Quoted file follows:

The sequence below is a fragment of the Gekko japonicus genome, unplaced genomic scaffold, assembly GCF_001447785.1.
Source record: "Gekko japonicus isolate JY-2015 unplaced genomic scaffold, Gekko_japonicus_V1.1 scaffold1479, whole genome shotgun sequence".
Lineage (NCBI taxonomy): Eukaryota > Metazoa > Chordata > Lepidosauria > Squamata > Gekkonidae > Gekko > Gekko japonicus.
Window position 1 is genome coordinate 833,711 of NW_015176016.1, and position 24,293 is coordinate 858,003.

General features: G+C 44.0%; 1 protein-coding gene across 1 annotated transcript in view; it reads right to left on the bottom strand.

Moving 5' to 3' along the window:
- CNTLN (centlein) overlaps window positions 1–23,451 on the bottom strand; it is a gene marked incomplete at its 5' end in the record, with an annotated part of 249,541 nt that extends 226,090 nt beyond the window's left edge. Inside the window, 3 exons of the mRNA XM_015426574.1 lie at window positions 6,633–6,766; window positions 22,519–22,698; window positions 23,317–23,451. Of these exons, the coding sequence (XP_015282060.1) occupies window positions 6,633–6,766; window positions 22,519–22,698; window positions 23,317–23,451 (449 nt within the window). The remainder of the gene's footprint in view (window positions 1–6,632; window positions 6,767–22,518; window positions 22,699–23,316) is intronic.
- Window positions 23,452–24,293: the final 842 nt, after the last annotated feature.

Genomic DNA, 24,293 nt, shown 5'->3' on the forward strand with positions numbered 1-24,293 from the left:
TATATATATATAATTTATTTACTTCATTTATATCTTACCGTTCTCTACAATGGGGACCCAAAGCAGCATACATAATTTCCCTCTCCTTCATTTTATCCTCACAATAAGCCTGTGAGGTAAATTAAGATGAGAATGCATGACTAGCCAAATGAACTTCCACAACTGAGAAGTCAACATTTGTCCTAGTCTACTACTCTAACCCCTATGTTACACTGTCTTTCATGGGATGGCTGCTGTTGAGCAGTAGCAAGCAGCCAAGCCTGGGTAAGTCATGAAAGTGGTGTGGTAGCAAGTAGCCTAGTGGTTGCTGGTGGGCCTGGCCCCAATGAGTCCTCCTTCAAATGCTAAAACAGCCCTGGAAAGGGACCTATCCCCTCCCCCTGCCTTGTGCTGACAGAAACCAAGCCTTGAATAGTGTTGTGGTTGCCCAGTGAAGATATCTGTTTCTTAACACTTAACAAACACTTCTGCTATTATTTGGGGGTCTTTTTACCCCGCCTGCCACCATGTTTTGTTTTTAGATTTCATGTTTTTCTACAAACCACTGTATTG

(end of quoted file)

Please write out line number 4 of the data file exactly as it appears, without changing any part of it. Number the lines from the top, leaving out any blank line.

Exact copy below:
Window position 1 is genome coordinate 833,711 of NW_015176016.1, and position 24,293 is coordinate 858,003.